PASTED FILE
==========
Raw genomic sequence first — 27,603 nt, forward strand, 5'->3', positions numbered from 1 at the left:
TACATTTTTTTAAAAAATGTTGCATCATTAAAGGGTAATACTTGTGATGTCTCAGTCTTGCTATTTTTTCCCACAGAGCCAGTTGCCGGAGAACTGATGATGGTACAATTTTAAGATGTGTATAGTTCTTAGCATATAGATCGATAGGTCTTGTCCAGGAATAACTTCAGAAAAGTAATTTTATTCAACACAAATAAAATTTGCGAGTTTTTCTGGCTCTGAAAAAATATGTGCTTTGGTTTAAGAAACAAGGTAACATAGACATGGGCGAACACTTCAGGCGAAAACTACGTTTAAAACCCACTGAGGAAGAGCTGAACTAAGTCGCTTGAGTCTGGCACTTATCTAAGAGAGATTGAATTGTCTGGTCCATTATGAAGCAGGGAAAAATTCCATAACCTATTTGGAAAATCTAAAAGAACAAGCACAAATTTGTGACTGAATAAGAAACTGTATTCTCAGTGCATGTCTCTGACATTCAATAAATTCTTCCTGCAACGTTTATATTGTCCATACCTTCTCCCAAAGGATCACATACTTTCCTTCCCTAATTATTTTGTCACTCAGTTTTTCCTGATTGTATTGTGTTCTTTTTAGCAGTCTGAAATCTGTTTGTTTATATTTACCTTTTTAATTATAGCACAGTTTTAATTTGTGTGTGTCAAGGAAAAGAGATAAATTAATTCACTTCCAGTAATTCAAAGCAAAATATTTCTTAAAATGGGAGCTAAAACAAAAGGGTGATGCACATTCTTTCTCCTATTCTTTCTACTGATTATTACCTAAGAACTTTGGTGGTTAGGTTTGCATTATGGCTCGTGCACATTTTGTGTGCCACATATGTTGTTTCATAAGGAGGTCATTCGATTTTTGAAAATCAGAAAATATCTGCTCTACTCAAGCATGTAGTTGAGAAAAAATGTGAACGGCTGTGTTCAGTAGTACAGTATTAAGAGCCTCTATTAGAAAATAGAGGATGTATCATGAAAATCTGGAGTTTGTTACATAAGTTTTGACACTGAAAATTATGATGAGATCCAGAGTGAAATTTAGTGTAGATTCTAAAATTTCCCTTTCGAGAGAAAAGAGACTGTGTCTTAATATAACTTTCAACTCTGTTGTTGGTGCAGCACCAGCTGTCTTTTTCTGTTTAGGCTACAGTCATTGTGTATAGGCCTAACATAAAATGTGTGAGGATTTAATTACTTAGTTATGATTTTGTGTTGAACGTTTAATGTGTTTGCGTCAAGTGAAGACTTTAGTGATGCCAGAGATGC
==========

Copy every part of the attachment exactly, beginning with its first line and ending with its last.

Raw genomic sequence first — 27,603 nt, forward strand, 5'->3', positions numbered from 1 at the left:
TACATTTTTTTAAAAAATGTTGCATCATTAAAGGGTAATACTTGTGATGTCTCAGTCTTGCTATTTTTTCCCACAGAGCCAGTTGCCGGAGAACTGATGATGGTACAATTTTAAGATGTGTATAGTTCTTAGCATATAGATCGATAGGTCTTGTCCAGGAATAACTTCAGAAAAGTAATTTTATTCAACACAAATAAAATTTGCGAGTTTTTCTGGCTCTGAAAAAATATGTGCTTTGGTTTAAGAAACAAGGTAACATAGACATGGGCGAACACTTCAGGCGAAAACTACGTTTAAAACCCACTGAGGAAGAGCTGAACTAAGTCGCTTGAGTCTGGCACTTATCTAAGAGAGATTGAATTGTCTGGTCCATTATGAAGCAGGGAAAAATTCCATAACCTATTTGGAAAATCTAAAAGAACAAGCACAAATTTGTGACTGAATAAGAAACTGTATTCTCAGTGCATGTCTCTGACATTCAATAAATTCTTCCTGCAACGTTTATATTGTCCATACCTTCTCCCAAAGGATCACATACTTTCCTTCCCTAATTATTTTGTCACTCAGTTTTTCCTGATTGTATTGTGTTCTTTTTAGCAGTCTGAAATCTGTTTGTTTATATTTACCTTTTTAATTATAGCACAGTTTTAATTTGTGTGTGTCAAGGAAAAGAGATAAATTAATTCACTTCCAGTAATTCAAAGCAAAATATTTCTTAAAATGGGAGCTAAAACAAAAGGGTGATGCACATTCTTTCTCCTATTCTTTCTACTGATTATTACCTAAGAACTTTGGTGGTTAGGTTTGCATTATGGCTCGTGCACATTTTGTGTGCCACATATGTTGTTTCATAAGGAGGTCATTCGATTTTTGAAAATCAGAAAATATCTGCTCTACTCAAGCATGTAGTTGAGAAAAAATGTGAACGGCTGTGTTCAGTAGTACAGTATTAAGAGCCTCTATTAGAAAATAGAGGATGTATCATGAAAATCTGGAGTTTGTTACATAAGTTTTGACACTGAAAATTATGATGAGATCCAGAGTGAAATTTAGTGTAGATTCTAAAATTTCCCTTTCGAGAGAAAAGAGACTGTGTCTTAATATAACTTTCAACTCTGTTGTTGGTGCAGCACCAGCTGTCTTTTTCTGTTTAGGCTACAGTCATTGTGTATAGGCCTAACATAAAATGTGTGAGGATTTAATTACTTAGTTATGATTTTGTGTTGAACGTTTAATGTGTTTGCGTCAAGTGAAGACTTTAGTGATGCCAGAGATGC